FanPost

A Radical Take on CBA Negotiations

The negotiations of a new collective bargaining agreement have captured the hockey fan's attention of late. Questions about loyalty almost inevitably arise. Who should the fan side with? The owners provide the league, but the players provide the game. The players hoist the Stanley Cup. but the owners hoist the banners. Who really deserves our support, and why should we care what happens with the ongoing labour dispute?

Here's a thought experiment. Imagine a world in which no NHL owners exist. This means that not only do the current owners not exist, but NO NHL owners exist to run the league's franchises. What remains? Well, the best players in the world are still around, ready to play hockey. We can all agree that owners don't contribute directly to the on-ice product of the NHL.

But we can also agree that the owners aren't the sole providers of hockey arenas. The proliferation of alternate (i.e. non-NHL) leagues means that NHL owners don't control the only NHL-size rinks in the world (or, for that matter, in the continent). In a world of no NHL owners, spaces still exist where high-level hockey competition could take place.

What about the Stanley Cup? In 1947 it was declared that the NHL was in control of who won the Cup in a given year. But that ruling appears to be subject to Lord Stanley's will; non-NHL teams can still be awarded the Hockey Holy Grail.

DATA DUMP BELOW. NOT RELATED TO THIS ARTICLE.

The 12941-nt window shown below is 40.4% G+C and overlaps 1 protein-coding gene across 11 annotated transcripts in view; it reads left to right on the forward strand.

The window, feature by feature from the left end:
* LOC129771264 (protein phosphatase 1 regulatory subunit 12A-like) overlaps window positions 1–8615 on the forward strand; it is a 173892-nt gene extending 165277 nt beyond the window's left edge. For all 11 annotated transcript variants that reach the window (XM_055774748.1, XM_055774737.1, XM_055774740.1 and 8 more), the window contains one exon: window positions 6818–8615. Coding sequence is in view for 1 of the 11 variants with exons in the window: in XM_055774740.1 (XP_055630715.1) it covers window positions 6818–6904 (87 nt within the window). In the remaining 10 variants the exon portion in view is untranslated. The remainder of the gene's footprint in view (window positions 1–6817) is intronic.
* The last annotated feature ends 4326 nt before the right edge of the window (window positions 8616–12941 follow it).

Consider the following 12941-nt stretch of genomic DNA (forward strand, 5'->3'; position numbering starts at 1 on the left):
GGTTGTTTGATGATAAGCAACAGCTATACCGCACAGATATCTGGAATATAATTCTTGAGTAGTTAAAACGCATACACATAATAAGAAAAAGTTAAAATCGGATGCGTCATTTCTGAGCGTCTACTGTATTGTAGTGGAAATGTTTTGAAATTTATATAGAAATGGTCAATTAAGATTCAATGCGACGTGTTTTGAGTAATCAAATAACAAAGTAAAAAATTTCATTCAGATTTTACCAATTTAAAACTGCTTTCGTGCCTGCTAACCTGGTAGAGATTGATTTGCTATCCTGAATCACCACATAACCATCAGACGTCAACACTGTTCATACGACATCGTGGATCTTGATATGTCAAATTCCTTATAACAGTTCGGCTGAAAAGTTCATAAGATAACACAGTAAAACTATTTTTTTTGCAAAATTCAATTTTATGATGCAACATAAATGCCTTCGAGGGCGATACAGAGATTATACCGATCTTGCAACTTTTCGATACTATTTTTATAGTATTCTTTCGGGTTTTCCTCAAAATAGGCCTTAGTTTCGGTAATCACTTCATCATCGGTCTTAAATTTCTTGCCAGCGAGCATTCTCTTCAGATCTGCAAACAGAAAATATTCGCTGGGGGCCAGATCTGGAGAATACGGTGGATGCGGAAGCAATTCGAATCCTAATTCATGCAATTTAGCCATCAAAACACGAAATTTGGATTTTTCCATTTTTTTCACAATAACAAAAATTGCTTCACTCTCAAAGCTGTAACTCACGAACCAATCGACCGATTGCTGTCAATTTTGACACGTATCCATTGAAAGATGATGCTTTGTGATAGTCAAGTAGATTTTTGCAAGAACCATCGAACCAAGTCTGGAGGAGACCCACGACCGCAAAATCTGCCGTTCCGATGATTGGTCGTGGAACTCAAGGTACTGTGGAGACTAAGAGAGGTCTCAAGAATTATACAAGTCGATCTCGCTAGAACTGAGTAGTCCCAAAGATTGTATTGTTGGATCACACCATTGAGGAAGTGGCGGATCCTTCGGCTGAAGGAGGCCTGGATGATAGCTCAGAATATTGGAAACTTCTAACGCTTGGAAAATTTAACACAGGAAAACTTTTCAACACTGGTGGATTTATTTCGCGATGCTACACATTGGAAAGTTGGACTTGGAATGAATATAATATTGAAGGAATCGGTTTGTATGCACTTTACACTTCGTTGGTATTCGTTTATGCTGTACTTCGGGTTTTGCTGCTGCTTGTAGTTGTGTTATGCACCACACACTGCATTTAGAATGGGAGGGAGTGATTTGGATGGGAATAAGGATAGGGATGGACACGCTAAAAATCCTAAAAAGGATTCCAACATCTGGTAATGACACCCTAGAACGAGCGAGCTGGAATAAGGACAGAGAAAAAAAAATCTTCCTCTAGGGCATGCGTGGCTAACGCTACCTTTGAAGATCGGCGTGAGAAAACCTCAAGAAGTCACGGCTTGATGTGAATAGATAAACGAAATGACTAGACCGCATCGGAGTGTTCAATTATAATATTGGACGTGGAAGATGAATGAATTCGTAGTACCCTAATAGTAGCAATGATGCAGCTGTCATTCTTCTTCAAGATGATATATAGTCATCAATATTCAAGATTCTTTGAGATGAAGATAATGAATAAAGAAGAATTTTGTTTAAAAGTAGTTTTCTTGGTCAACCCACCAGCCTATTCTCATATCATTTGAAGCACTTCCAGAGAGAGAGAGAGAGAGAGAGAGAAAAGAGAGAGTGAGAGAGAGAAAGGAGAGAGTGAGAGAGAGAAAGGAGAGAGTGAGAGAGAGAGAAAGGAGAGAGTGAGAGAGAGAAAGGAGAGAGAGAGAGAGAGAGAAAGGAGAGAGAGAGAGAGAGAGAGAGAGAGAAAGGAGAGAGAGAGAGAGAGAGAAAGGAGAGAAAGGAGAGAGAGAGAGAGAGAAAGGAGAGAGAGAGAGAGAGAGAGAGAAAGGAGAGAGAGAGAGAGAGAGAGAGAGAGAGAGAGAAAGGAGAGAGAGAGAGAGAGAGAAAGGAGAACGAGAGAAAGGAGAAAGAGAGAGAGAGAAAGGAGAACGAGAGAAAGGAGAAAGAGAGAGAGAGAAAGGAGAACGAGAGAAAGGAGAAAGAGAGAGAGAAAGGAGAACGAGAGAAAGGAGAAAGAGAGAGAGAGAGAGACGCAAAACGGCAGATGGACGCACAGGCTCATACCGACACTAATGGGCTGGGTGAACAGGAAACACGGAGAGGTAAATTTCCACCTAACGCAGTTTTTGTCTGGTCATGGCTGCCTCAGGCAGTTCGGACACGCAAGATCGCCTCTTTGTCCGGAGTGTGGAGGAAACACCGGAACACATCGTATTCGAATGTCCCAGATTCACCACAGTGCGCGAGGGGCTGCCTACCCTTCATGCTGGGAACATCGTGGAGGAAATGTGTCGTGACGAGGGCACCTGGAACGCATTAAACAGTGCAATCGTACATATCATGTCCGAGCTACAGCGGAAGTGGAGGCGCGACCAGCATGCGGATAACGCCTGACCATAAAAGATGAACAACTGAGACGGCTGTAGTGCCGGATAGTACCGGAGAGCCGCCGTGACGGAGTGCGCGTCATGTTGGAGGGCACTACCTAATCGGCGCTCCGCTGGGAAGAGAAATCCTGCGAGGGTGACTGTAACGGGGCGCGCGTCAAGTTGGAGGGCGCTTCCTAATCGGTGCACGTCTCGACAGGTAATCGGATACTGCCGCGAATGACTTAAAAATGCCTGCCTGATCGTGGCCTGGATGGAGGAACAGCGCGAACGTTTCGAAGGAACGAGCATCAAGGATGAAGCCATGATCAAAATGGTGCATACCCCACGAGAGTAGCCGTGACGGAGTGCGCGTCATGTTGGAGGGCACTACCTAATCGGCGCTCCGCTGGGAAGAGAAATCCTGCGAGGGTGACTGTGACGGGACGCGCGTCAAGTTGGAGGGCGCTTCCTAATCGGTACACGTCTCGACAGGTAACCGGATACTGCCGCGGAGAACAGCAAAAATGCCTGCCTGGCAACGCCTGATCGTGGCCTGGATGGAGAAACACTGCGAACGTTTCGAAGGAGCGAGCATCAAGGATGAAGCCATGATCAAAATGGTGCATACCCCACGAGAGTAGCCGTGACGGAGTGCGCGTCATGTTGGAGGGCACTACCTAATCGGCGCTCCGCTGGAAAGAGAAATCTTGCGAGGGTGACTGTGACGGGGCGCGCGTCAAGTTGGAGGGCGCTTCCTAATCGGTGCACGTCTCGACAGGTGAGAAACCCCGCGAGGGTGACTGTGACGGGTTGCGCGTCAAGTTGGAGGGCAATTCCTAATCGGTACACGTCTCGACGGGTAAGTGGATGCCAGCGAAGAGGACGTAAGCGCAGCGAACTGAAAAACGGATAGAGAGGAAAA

So without the owners, what remains? We still have the best hockey players in the world. We still have arenas for them to play in. We still have the Stanley Cup for them to play for. What is it specifically that the owners can withhold? Certainly money, though we can imagine that in the event of a lockout, players would be willing (or forced) to play for less. And they obviously own the franchises, which means that Kessel and Grabovski could never again skate as the Maple Leafs (were there no owners).

But beyond that? Take seriously for a moment the idea that the league is irredeemably corrupt, and that hockey must either survive without the NHL or not survive at all. What, from the perspective of the fan, is actually lost? Why should we care at all what owners expect, or how much money they claim to need to make? While the talent exists, and the spaces exist to house it, hockey cannot die. The casual fan may lose interest if the Maple Leafs can't play in the NHL Playoffs, but will any of us? If hockey is still being played, will any of us really stop watching because MLSE doesn't have a stake in it?

Hockey lives on despite the fate of the NHL, and fans would do well to separate the two concepts. The former does not require the latter. However you feel about millionaires wanting to keep making millions of dollars (i.e. to keep making what their contracts are worth--since seriously, the NHL wants to renege on existing contracts--which isn't even what they're asking for), think about this: if hockey doesn't require owners, but does require players, who should be getting your money?

Anyone who can explain why NHL owners are necessary is invited to explain why. From this writer's point of view, though, hockey need not be held hostage by Bettman and co.

PensionPlanPuppets.com is a fan community that allows members to post their own thoughts and opinions on the Toronto Maple Leafs and hockey in general. These views and thoughts may not be shared by the editor of PensionPlanPuppets.com.

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